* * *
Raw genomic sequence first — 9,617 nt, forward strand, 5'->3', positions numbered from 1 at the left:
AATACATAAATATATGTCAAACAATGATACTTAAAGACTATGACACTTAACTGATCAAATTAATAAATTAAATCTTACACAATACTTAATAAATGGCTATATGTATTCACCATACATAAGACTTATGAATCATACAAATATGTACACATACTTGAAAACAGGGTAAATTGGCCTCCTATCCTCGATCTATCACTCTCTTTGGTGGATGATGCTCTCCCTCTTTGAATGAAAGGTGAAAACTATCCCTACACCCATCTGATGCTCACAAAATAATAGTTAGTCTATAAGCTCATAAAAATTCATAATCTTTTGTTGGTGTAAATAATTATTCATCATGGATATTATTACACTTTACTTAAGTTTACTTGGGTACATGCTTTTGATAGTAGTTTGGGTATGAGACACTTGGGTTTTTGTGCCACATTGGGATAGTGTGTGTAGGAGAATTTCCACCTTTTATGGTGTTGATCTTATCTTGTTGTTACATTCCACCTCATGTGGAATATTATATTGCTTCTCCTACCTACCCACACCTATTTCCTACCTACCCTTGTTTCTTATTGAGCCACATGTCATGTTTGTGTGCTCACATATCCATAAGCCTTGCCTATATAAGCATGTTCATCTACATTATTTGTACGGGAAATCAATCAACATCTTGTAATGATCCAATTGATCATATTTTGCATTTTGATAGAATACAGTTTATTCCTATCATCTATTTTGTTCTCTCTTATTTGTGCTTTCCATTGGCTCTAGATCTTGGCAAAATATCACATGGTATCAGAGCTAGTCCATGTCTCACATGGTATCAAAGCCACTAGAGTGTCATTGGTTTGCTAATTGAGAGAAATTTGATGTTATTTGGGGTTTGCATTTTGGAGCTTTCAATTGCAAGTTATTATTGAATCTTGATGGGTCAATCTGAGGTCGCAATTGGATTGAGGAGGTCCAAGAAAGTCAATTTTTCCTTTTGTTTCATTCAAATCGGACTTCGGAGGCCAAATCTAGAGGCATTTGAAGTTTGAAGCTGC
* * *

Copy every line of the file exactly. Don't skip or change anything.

Raw genomic sequence first — 9,617 nt, forward strand, 5'->3', positions numbered from 1 at the left:
AATACATAAATATATGTCAAACAATGATACTTAAAGACTATGACACTTAACTGATCAAATTAATAAATTAAATCTTACACAATACTTAATAAATGGCTATATGTATTCACCATACATAAGACTTATGAATCATACAAATATGTACACATACTTGAAAACAGGGTAAATTGGCCTCCTATCCTCGATCTATCACTCTCTTTGGTGGATGATGCTCTCCCTCTTTGAATGAAAGGTGAAAACTATCCCTACACCCATCTGATGCTCACAAAATAATAGTTAGTCTATAAGCTCATAAAAATTCATAATCTTTTGTTGGTGTAAATAATTATTCATCATGGATATTATTACACTTTACTTAAGTTTACTTGGGTACATGCTTTTGATAGTAGTTTGGGTATGAGACACTTGGGTTTTTGTGCCACATTGGGATAGTGTGTGTAGGAGAATTTCCACCTTTTATGGTGTTGATCTTATCTTGTTGTTACATTCCACCTCATGTGGAATATTATATTGCTTCTCCTACCTACCCACACCTATTTCCTACCTACCCTTGTTTCTTATTGAGCCACATGTCATGTTTGTGTGCTCACATATCCATAAGCCTTGCCTATATAAGCATGTTCATCTACATTATTTGTACGGGAAATCAATCAACATCTTGTAATGATCCAATTGATCATATTTTGCATTTTGATAGAATACAGTTTATTCCTATCATCTATTTTGTTCTCTCTTATTTGTGCTTTCCATTGGCTCTAGATCTTGGCAAAATATCACATGGTATCAGAGCTAGTCCATGTCTCACATGGTATCAAAGCCACTAGAGTGTCATTGGTTTGCTAATTGAGAGAAATTTGATGTTATTTGGGGTTTGCATTTTGGAGCTTTCAATTGCAAGTTATTATTGAATCTTGATGGGTCAATCTGAGGTCGCAATTGGATTGAGGAGGTCCAAGAAAGTCAATTTTTCCTTTTGTTTCATTCAAATCGGACTTCGGAGGCCAAATCTAGAGGCATTTGAAGTTTGAAGCTGC